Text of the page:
We six cousins–Martin and Aileen Moloney, me, Angela Butler, Mary and Martin Sheahan at the Raddison for our buffet meal

This was not the best time to come to Limerick—a marathon with 10,000+ runners had most of the streets closed for the race this morning, a huge festival spread all over the historic town center brought thousands of extra people and cars into town, and Monday is Labor Day in most of Europe—May 1—and a bank holiday. After our “brunch,” Angela offered to drive me into town and show me around (saving me the driving, and giving me a chance to see Limerick’s old city landmarks), and we had a wonderful afternoon of sun and crowds and finally my first Guinness in Ireland—a real treat for me. I’ve been told Guinness anywhere but in Ireland is not the “real deal,” but watching the very particular pour for my pint was quite an education—and no simple task, nor a fast one, either. We talked endlessly in the pub where Frank McCourt met regularly with his fellow Irish writers—he the author of “Angela’s Ashes,” about his family’s desperate poverty in Ireland many years ago, and the dire conditions so many Irish faced during the early 1900s. Angela was tickled to point out the restroom doors—“Frank” for the men, “Angela” for the ladies—and the plaque outside that paid tribute to the pub’s most famous customer, Frank McCourt.

The bridge over the River Shannon in Limerick, with King John’s Castle to the right

Detail, drum tower and balcony of King John’s Castle

St. Mary’s Church, one of Limerick’s main landmarks

Celtic cross tomb marker in St. Mary’s churchyard

Gaelic version at crosswalk

English version at crosswalk

South’s Pub, where Angela took me for my first true Irish pint of Guinness

Inside South’s Pub

Plaque outside, in memory of South’s most famous  customer

Tea for Angela (the driver), and a pint of Guinness for me (Angela’s treat)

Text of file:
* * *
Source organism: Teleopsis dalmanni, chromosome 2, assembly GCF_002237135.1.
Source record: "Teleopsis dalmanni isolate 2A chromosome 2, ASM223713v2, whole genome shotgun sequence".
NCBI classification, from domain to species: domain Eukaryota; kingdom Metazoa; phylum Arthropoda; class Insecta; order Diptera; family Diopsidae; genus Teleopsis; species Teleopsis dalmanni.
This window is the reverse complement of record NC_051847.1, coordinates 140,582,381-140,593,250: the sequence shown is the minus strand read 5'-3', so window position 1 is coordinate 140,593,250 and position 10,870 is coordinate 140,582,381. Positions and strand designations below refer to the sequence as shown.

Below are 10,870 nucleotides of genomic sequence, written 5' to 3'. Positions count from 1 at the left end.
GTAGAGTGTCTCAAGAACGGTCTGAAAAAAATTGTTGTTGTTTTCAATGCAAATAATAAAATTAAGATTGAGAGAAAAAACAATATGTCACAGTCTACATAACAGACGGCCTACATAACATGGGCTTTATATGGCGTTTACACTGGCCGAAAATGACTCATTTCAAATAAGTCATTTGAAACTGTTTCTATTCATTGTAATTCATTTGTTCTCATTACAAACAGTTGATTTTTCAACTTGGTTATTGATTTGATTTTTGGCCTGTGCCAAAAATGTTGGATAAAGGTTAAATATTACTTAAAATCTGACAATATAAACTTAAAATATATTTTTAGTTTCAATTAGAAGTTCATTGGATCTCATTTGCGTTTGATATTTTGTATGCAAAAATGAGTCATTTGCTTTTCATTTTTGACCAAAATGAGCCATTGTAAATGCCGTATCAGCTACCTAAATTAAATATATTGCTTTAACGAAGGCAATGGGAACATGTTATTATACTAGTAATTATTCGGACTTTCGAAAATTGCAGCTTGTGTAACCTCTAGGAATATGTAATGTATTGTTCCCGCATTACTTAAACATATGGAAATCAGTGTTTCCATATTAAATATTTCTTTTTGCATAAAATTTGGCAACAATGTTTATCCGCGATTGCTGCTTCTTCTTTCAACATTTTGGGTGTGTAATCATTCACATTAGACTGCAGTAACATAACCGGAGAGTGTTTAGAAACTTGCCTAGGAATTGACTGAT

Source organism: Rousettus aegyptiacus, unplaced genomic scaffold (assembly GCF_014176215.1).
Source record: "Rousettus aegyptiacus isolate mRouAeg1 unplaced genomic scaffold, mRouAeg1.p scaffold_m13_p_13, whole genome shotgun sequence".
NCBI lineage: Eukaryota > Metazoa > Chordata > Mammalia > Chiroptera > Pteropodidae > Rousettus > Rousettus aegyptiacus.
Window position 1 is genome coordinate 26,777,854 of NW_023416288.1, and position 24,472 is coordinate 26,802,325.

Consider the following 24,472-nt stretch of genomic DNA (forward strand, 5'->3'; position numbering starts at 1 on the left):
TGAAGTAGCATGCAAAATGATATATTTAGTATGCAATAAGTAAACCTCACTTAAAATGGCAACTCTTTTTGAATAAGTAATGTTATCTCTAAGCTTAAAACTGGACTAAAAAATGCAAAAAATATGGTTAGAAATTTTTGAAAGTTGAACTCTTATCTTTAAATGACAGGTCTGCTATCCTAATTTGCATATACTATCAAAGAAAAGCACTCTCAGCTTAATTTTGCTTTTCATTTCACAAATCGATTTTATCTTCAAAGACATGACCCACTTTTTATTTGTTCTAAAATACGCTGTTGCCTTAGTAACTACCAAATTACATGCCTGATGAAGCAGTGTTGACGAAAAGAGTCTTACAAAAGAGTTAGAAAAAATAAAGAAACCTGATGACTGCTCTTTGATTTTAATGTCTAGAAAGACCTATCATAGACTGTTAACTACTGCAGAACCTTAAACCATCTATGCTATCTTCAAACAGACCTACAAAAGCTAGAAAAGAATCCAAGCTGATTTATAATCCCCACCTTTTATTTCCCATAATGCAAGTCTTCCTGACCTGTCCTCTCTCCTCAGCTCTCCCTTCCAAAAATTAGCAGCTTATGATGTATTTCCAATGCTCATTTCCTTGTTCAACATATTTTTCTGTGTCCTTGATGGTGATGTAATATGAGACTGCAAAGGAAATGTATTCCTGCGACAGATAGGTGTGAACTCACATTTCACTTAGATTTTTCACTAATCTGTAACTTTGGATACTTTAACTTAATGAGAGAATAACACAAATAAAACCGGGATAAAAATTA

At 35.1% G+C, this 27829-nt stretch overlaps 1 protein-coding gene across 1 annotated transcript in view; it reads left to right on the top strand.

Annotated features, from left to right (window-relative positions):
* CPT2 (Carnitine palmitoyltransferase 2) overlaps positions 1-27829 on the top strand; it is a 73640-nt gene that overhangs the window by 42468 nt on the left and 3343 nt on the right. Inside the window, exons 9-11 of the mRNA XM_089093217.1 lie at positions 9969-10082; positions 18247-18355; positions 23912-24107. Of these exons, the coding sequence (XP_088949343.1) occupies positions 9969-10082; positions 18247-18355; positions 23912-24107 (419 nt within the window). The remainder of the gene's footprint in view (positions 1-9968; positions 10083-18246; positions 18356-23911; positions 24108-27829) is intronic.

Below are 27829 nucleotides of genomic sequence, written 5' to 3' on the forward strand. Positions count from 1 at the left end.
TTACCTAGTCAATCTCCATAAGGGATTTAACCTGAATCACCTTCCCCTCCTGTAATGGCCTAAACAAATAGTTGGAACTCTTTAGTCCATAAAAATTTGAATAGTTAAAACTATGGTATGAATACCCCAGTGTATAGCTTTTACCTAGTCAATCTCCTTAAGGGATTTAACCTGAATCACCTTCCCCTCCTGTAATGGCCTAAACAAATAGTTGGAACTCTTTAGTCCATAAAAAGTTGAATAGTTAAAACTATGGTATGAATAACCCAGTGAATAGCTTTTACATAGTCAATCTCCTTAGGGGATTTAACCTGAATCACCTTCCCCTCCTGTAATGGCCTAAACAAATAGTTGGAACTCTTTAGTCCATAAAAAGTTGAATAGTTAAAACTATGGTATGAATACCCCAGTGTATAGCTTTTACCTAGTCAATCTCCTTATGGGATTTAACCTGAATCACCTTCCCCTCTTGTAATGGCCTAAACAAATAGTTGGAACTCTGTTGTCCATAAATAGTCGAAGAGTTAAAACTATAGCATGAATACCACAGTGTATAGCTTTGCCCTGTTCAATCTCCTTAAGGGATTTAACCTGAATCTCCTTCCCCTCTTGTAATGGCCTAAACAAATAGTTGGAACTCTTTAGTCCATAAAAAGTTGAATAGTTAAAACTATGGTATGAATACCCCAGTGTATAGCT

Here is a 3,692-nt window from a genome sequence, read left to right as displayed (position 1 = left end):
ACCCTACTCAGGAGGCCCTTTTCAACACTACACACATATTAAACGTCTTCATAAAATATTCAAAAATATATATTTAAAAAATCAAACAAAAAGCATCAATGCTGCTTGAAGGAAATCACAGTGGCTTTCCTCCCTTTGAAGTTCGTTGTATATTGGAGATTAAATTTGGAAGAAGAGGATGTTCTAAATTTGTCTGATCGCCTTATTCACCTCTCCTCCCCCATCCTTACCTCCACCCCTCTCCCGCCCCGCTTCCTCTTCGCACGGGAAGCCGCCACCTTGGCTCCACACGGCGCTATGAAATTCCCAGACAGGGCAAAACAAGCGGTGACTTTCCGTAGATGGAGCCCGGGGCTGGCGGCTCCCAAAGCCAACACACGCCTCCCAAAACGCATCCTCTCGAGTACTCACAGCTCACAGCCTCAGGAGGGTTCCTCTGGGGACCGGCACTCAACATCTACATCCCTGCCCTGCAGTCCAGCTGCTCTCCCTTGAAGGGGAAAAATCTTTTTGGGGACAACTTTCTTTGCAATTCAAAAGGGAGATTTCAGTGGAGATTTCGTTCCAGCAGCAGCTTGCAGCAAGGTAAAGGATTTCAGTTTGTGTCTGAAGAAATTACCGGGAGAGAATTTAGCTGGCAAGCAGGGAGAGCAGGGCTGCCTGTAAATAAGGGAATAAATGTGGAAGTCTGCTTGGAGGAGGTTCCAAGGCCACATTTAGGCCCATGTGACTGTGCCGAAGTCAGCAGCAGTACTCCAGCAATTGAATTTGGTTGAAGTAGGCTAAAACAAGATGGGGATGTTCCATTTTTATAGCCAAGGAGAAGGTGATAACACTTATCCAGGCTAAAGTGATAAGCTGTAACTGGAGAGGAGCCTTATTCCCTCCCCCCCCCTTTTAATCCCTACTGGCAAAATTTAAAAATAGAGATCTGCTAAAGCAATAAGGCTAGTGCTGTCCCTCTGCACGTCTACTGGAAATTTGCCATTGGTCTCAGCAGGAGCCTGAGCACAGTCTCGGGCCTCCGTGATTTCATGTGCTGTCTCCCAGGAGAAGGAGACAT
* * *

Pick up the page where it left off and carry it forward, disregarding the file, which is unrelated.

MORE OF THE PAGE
I have homework to do, thanks to Martin. He left two books with me, both with historical photographs and history from Newport (where the Ryan family home is located), and one with detailed photos of the headstones we will be seeing soon at the old family cemetery. If I post this quickly, and get to bed soon, I may have enough time in the morning to keep in good standing with Martin, and be prepared to see the headstones that help fill in the story of his side of my family tree.

Building mural in Limerick–note the ice cream garnish!

Old two-sided street sign near St. Mary’s Church

Another old advertising sign, nailed into the plastered wall

It has been a day far beyond my expectations—meeting three of the four Moloney siblings (sister Lucy and her husband, Tom were unable to come to our gathering), but I may be turning some of my admiration for Italy toward Ireland after this fine start to my trip here. Meeting my Irish cousins was my main reason for coming, more than compensating for my fear and anxiety about the driving. I’m really looking forward to seeing Martin and Aileen tomorrow, getting more information about our Irish relatives—and filling in the information I have for them about our ancestors in America from the same Ryan family—from County Tipperary, where the Ryan surnames are so common that they all have nicknames to tell them apart. I have two brothers and their families who have visited here before me, and have coaxed me to come meet Martin and my cousins—and now I’m glad I finally had a good opportunity to take their advice. I only wonder what has taken me so long to come and meet these warm and wonderful people!


(This was written April 30, the day we met for brunch–but with spotty and weak wi-fi, I’ve had nothing but problems. I decided to split this post from the previous one, and now it’s May 7 in the wee hours of the morning, and I leave my Galway “good wi-fi” to move on to Athlone in the morning. I have had photos disappear after posting, appear as only top halves, and I’ve had saved text just vanish. It’s been quite a frustrating struggle, but I upgraded the software–thinking nothing worse could possibly happen. I hope I’m right–I’m piling up information to post, and hope I can get this sorted out. Seems the first post just uploaded–at 2 a.m. on May 7, but after a week of trying to edit and post, and only after I had to completely rewrite and begin again, re-post the photos, and say a prayer. I hope I get this to work!)